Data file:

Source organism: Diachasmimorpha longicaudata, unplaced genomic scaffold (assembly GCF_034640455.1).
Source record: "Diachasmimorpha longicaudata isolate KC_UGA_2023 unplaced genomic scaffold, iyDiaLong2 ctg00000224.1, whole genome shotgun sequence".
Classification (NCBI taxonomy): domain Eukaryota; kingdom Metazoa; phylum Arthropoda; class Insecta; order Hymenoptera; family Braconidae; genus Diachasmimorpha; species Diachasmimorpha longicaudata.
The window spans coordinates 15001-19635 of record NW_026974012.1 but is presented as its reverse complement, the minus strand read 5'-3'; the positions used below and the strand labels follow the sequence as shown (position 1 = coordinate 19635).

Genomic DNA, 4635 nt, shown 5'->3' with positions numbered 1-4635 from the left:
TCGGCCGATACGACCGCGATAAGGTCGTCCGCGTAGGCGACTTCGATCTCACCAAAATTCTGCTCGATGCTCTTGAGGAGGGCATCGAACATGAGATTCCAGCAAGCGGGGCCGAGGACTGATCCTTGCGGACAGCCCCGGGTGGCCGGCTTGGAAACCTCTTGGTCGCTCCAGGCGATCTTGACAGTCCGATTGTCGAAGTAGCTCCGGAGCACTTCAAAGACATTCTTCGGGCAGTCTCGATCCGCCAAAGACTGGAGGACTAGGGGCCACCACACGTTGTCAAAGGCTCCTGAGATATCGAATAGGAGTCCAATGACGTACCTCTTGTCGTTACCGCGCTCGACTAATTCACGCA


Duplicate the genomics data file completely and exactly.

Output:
Source organism: Diachasmimorpha longicaudata, unplaced genomic scaffold (assembly GCF_034640455.1).
Source record: "Diachasmimorpha longicaudata isolate KC_UGA_2023 unplaced genomic scaffold, iyDiaLong2 ctg00000224.1, whole genome shotgun sequence".
Classification (NCBI taxonomy): domain Eukaryota; kingdom Metazoa; phylum Arthropoda; class Insecta; order Hymenoptera; family Braconidae; genus Diachasmimorpha; species Diachasmimorpha longicaudata.
The window spans coordinates 15001-19635 of record NW_026974012.1 but is presented as its reverse complement, the minus strand read 5'-3'; the positions used below and the strand labels follow the sequence as shown (position 1 = coordinate 19635).

Genomic DNA, 4635 nt, shown 5'->3' with positions numbered 1-4635 from the left:
TCGGCCGATACGACCGCGATAAGGTCGTCCGCGTAGGCGACTTCGATCTCACCAAAATTCTGCTCGATGCTCTTGAGGAGGGCATCGAACATGAGATTCCAGCAAGCGGGGCCGAGGACTGATCCTTGCGGACAGCCCCGGGTGGCCGGCTTGGAAACCTCTTGGTCGCTCCAGGCGATCTTGACAGTCCGATTGTCGAAGTAGCTCCGGAGCACTTCAAAGACATTCTTCGGGCAGTCTCGATCCGCCAAAGACTGGAGGACTAGGGGCCACCACACGTTGTCAAAGGCTCCTGAGATATCGAATAGGAGTCCAATGACGTACCTCTTGTCGTTACCGCGCTCGACTAATTCACGCA